• Experts Exchange: Unfortunately, it isn't free, but it offers a free trial and corporate accounts. Consider joining this site, as it may help reduce your support costs, which would be worth the money.

So there you have it, 13 of my favorite resources. There are others, of course. Microsoft Official Curriculum (MOC) courses teach the basics of technology and provide hands-on labs to reinforce learning. They also presumably prepare individuals to gain various levels of Microsoft certifications. However, there are self-study courses and books that not only cost less but also help with certification. So I say save your money – unless you can justify the expense.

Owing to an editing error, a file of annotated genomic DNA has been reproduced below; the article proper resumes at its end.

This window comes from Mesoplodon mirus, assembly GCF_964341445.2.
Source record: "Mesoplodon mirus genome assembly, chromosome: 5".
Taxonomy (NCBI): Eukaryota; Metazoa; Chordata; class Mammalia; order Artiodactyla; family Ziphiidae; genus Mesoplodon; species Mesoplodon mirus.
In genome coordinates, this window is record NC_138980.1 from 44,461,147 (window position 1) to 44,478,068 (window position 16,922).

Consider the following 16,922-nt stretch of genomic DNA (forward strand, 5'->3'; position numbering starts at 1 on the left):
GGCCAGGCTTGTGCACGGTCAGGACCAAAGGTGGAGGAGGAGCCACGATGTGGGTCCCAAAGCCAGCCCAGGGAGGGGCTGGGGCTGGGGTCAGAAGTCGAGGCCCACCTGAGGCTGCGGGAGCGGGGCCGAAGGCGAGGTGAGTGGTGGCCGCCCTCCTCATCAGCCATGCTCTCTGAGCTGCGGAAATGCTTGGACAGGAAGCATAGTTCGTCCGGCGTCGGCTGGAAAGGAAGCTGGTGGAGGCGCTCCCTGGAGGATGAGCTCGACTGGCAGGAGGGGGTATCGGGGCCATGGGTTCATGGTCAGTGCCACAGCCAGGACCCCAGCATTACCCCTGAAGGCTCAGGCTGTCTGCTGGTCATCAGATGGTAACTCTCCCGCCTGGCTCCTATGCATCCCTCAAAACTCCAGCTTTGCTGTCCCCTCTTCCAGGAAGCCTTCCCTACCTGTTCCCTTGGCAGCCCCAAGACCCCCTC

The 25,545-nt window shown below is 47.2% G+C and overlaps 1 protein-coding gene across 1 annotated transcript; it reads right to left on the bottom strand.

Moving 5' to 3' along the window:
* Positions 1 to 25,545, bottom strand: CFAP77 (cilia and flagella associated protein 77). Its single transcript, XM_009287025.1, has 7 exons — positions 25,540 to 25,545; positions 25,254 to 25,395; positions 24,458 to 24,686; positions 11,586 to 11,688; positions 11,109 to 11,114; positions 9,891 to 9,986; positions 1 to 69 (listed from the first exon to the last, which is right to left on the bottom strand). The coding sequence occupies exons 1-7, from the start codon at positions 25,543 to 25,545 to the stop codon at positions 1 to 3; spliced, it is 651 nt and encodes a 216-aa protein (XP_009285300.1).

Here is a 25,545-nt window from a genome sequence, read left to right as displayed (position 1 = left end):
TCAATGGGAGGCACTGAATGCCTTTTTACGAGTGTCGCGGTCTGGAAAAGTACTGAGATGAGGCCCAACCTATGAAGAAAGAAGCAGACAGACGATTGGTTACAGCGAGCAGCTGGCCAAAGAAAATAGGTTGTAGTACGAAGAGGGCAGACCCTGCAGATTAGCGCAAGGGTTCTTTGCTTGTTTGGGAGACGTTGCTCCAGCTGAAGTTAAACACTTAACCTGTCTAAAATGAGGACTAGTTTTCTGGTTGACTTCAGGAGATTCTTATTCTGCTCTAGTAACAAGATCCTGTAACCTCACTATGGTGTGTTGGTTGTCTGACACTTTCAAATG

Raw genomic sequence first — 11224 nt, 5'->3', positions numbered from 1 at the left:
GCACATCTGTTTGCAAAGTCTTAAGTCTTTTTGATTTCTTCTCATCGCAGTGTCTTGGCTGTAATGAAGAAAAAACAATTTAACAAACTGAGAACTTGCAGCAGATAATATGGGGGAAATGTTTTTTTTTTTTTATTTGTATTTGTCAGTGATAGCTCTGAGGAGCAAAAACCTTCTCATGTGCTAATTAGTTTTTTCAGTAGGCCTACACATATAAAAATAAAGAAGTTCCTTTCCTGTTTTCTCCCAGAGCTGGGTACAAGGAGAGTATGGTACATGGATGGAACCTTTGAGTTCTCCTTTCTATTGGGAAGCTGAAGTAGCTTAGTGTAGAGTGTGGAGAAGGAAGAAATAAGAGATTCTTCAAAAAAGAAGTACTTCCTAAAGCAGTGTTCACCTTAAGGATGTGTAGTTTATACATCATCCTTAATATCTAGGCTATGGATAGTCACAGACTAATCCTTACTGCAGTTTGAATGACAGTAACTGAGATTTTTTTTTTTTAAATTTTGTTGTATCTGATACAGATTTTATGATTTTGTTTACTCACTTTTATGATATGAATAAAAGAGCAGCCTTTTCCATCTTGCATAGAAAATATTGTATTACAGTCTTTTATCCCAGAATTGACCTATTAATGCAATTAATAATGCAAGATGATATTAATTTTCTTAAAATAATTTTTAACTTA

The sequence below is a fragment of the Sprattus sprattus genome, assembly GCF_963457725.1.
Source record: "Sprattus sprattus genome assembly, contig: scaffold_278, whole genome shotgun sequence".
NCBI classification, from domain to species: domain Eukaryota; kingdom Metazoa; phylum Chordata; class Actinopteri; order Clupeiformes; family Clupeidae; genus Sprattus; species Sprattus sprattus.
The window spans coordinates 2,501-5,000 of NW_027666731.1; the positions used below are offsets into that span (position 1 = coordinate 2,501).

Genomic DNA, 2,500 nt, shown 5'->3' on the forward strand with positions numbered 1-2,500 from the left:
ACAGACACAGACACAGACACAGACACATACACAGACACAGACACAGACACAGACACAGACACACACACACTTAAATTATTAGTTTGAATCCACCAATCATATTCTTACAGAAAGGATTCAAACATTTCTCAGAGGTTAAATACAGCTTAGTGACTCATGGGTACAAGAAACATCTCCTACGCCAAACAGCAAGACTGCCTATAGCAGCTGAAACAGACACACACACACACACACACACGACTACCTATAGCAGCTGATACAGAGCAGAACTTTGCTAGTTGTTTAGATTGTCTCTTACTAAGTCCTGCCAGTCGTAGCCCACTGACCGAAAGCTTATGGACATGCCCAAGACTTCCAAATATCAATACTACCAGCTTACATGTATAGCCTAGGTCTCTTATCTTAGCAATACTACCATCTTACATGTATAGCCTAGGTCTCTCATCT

Regardless of the training resources you use, taking advantage of webcasts and white papers and playing in a test environment can help IT staffers gain skills at minimal cost. By using troubleshooting websites like the ones mentioned here, IT staffers will not only solve many of the problems that they typically log, but also greatly reduce IT costs.

ABOUT THE AUTHOR
Gary Olsen is a systems software engineer for Hewlett-Packard in Global Solutions Engineering. He authored Windows 2000: Active Directory Design and Deployment and co-authored Windows Server 2003 on HP ProLiant Servers. Gary is a Microsoft MVP for Directory Services and formerly for Windows File Systems.

This was first published in April 2009